(Adds order from judge, paragraphs 4-6)
By Jonathan Stempel
NEW YORK Aug 1 Aereo Inc, the video streaming
company that suspended service after the U.S. Supreme Court
found it violated copyrights of television broadcasters, urged a
federal judge to let it operate like a cable system, saying it
likely would not otherwise survive.
In a Thursday night filing with the U.S. District Court in
Manhattan, the startup backed by billionaire Barry Diller said
it needed emergency help because it could not continue incurring
"staggering costs" without having revenue come in, and required
"some time" to make the necessary technological changes.
"Unless it is able to resume operations in the immediate
future, the company will likely not survive," Aereo told U.S.
District Judge Alison Nathan in Manhattan, who oversees the
case. "The company is figuratively bleeding to death."
In an unusual order on Friday, Nathan set aside Aereo's
request, saying the company "jumped the gun" by seeking relief
without getting her permission first.
She instead ordered the broadcasters by Aug. 15 to draft a
proposed order, consistent with the Supreme Court decision,
directing Aereo not to violate their "public performance"
rights. Aereo would have a chance to respond.
R. David Hosp, a lawyer at Fish & Richardson representing
Aereo, did not immediately respond to requests for comment.
Bruce Keller, a partner at Debevoise & Plimpton representing the
broadcasters, declined to comment.
Aereo's future became imperiled on June 25 when the Supreme
Court ruled that the company had infringed broadcasters'
copyrights by capturing live and recorded programs through
antennas and transmitting them to subscribers who paid $8 to $12
The decision was a victory for broadcasters including CBS
Corp, Comcast Corp's NBC, Walt Disney Co's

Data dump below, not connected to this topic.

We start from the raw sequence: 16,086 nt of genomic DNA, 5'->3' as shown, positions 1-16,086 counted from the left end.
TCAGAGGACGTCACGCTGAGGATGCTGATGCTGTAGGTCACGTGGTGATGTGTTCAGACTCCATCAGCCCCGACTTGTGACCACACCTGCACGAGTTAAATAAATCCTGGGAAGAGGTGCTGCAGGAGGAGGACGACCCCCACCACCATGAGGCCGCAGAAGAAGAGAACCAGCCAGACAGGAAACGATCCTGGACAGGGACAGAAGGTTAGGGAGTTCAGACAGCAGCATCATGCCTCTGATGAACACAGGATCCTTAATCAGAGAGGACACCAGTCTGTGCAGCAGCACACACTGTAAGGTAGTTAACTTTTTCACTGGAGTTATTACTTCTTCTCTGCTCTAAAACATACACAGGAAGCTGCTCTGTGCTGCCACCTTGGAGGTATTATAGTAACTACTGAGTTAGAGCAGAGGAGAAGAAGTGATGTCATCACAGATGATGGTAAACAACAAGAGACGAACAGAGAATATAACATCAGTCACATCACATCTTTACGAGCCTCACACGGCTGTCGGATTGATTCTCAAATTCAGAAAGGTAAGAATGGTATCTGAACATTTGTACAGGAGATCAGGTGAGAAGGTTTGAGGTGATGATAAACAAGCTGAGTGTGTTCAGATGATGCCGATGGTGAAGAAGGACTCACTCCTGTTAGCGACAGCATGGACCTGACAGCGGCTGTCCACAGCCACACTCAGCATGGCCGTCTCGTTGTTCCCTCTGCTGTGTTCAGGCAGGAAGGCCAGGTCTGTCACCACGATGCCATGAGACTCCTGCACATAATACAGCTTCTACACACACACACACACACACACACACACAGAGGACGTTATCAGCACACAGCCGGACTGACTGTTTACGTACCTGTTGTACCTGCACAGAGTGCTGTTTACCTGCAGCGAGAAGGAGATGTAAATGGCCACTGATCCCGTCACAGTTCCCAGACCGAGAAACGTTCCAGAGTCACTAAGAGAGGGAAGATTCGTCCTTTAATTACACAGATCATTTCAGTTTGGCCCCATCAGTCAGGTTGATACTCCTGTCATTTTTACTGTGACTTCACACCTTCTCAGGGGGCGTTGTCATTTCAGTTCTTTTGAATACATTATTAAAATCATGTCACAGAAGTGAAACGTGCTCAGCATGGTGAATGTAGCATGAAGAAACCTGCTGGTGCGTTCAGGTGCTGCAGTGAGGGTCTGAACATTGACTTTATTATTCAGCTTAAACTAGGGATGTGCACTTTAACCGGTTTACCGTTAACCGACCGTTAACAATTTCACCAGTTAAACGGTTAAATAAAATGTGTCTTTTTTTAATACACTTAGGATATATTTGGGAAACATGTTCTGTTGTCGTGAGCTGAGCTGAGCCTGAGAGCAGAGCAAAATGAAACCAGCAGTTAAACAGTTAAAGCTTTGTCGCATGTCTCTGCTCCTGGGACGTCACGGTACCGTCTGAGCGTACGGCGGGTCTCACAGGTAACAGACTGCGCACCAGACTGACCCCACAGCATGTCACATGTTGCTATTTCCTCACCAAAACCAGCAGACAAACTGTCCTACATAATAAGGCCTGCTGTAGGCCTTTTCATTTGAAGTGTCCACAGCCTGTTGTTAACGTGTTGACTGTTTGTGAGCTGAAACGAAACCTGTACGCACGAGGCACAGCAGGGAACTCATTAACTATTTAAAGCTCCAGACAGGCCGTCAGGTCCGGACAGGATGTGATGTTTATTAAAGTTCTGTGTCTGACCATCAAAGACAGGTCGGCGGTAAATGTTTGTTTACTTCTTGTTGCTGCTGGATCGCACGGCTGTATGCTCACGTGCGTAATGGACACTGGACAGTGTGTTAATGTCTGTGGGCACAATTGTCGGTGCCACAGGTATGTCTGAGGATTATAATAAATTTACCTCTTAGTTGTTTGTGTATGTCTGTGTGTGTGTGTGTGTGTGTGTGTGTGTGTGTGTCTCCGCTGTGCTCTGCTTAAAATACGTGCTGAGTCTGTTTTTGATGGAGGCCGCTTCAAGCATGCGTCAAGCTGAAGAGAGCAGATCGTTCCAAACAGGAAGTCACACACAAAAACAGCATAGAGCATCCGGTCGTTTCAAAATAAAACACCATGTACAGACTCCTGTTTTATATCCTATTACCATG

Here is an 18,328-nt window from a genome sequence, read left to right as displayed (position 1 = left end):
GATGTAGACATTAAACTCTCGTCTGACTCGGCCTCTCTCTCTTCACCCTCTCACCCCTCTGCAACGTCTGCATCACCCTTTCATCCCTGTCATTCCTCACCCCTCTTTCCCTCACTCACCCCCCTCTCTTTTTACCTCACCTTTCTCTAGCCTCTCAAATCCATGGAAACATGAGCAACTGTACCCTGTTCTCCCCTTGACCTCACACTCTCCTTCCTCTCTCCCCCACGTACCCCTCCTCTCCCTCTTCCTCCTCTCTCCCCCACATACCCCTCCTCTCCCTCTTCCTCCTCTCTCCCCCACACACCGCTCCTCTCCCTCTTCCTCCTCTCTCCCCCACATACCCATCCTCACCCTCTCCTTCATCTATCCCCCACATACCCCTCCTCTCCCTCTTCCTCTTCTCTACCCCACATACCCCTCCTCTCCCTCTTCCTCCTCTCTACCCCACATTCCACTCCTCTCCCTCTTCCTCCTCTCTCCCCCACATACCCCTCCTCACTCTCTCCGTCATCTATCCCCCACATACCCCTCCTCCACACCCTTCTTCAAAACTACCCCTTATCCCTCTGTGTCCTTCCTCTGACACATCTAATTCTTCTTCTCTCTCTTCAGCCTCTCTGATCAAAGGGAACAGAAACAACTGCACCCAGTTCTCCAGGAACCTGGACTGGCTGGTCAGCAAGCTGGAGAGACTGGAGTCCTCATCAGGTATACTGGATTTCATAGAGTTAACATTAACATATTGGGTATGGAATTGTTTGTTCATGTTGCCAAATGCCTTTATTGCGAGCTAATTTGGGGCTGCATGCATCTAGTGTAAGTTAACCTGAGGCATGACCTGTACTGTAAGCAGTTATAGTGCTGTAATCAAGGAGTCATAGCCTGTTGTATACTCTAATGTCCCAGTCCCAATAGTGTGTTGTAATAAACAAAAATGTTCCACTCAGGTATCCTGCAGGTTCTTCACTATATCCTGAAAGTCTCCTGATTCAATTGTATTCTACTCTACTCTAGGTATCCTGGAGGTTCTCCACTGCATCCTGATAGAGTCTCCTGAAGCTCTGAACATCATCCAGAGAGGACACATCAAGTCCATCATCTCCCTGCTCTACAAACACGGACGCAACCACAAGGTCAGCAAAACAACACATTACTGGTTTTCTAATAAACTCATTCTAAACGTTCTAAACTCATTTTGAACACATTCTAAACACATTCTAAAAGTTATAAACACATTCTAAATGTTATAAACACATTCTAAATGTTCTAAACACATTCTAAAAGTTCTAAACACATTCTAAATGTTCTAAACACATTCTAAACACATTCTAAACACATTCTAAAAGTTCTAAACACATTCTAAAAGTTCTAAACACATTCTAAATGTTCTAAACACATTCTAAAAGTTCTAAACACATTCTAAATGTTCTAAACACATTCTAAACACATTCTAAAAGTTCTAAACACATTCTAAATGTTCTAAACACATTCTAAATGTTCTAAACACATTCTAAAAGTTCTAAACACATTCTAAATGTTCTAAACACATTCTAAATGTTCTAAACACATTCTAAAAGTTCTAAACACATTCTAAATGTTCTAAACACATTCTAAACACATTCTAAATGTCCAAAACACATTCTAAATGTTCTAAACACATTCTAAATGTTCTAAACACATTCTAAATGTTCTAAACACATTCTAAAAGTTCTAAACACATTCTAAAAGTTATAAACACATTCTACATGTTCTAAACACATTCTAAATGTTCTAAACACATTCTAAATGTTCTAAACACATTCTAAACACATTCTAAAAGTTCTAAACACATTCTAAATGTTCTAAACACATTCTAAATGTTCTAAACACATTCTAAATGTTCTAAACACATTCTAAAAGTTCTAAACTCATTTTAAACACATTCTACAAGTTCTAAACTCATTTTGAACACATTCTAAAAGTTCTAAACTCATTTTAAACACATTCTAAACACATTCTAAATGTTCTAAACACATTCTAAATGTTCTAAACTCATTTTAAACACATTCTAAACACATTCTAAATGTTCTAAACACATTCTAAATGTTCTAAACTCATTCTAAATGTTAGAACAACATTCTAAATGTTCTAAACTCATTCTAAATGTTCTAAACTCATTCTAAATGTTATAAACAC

ABC and Twenty-First Century Fox Inc's Fox,
which Aereo did not pay for programming.
On June 28, Aereo suspended its streaming service. It
suffered another setback on July 16 when the U.S. Copyright
Office said it did not agree that Aereo qualified automatically
for a license available to cable systems, but would hold off on
a decision until courts could address the company's status.
A federal appeals court on Thursday refused to grant Aereo
an injunction, and questioned whether the company had even
"properly raised" the issue of whether it was a cable system
entitled to a compulsory license. Aereo submitted its emergency
request to Nathan less than five hours later.
In a letter to the appeals court, Keller had said Aereo's
substantive arguments should fail.
He pointed to company statements predating the Supreme Court
decision that it did not qualify as a cable system, and said the
assessment by the Copyright Office was consistent with a view it
has held for decades.
Diller's IAC/InterActiveCorp, which invested in
Aereo, on Wednesday posted a quarterly loss that included a
$68.4 million writedown on investments. IAC said Aereo was the
largest component of that writedown.
The case is American Broadcasting Cos et al v. Aereo Inc,
U.S. District Court, Southern District of New York, No.
(Editing by Lisa Von Ahn and Tom Brown)